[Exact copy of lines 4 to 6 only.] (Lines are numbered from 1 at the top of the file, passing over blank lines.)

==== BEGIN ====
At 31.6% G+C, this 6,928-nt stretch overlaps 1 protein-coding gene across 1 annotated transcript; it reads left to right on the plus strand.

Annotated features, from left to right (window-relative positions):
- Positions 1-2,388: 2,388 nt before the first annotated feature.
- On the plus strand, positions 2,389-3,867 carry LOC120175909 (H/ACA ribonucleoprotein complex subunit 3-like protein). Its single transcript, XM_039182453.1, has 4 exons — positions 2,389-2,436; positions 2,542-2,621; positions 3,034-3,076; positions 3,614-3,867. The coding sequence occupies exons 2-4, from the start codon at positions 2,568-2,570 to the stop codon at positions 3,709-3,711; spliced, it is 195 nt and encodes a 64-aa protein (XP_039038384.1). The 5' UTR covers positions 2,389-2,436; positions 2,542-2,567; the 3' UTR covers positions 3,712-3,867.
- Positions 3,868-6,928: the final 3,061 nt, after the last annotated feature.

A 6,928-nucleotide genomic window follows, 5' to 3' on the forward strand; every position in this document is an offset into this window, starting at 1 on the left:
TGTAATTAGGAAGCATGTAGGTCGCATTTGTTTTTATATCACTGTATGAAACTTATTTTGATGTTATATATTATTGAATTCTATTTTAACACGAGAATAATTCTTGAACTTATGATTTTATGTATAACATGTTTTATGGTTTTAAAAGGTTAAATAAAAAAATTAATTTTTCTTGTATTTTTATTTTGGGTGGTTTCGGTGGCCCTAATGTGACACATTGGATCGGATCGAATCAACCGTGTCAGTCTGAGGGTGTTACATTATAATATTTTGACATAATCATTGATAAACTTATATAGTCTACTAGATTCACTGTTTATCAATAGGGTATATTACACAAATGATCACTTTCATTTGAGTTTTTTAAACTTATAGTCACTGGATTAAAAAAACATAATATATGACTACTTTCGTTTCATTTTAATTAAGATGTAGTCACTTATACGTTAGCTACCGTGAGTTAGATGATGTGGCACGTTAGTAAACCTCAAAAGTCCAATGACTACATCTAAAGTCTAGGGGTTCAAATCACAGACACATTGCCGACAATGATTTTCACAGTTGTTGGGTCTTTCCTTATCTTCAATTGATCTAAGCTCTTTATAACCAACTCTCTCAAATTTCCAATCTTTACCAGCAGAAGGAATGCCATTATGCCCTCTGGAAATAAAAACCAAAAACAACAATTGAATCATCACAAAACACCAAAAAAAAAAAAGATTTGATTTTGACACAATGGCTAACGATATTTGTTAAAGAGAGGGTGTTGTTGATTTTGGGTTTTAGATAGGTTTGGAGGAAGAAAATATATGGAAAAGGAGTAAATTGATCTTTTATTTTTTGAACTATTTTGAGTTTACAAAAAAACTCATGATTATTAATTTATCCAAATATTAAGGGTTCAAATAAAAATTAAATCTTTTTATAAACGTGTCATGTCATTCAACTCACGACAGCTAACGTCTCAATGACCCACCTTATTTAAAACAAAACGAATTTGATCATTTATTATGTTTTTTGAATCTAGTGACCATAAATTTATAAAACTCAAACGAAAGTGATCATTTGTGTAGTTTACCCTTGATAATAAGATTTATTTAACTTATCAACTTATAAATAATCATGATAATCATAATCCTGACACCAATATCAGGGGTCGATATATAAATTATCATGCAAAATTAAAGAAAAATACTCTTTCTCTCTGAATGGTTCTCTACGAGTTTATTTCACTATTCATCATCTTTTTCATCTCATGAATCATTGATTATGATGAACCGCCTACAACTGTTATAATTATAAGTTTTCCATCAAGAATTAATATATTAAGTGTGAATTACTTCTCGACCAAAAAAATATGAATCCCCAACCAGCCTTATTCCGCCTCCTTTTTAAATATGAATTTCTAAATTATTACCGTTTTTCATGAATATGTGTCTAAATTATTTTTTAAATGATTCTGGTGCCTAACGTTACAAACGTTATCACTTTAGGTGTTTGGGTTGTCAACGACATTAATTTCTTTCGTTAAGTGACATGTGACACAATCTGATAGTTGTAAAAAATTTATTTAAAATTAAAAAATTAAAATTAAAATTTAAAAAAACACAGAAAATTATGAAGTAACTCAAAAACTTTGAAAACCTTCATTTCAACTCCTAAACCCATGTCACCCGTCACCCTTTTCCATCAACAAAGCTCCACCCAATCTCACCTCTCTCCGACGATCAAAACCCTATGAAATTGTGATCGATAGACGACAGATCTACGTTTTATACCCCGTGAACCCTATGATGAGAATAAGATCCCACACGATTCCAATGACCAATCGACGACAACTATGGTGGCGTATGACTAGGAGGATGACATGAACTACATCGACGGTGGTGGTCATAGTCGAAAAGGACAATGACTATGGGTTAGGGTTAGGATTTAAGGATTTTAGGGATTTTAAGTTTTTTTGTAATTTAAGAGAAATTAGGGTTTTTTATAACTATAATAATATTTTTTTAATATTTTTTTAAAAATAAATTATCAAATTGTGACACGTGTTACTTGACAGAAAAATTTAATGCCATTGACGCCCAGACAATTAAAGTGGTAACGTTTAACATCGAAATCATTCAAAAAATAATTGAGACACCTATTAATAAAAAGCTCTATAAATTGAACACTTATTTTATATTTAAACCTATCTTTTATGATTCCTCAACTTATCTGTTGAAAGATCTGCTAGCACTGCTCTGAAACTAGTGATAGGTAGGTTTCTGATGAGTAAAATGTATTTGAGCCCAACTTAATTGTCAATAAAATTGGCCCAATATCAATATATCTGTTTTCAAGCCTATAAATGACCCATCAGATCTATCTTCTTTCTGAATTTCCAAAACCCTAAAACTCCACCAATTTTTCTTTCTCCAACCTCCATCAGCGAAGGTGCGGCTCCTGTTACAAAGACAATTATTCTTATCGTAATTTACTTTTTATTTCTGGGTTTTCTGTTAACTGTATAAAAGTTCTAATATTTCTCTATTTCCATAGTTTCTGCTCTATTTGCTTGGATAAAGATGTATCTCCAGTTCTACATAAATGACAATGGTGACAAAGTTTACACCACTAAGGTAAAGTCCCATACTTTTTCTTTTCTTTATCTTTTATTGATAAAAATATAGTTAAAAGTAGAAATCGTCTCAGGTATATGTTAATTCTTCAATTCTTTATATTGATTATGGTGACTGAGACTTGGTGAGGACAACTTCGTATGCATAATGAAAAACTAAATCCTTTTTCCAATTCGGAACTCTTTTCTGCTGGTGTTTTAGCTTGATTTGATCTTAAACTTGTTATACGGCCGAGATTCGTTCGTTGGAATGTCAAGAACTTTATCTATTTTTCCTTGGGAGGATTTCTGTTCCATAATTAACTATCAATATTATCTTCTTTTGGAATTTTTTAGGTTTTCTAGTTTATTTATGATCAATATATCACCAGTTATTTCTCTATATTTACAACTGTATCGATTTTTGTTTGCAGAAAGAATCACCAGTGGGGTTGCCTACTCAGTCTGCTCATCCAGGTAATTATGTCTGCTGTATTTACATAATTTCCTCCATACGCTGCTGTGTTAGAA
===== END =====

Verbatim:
- On the plus strand, positions 2,389-3,867 carry LOC120175909 (H/ACA ribonucleoprotein complex subunit 3-like protein). Its single transcript, XM_039182453.1, has 4 exons — positions 2,389-2,436; positions 2,542-2,621; positions 3,034-3,076; positions 3,614-3,867. The coding sequence occupies exons 2-4, from the start codon at positions 2,568-2,570 to the stop codon at positions 3,709-3,711; spliced, it is 195 nt and encodes a 64-aa protein (XP_039038384.1). The 5' UTR covers positions 2,389-2,436; positions 2,542-2,567; the 3' UTR covers positions 3,712-3,867.
- Positions 3,868-6,928: the final 3,061 nt, after the last annotated feature.

A 6,928-nucleotide genomic window follows, 5' to 3' on the forward strand; every position in this document is an offset into this window, starting at 1 on the left: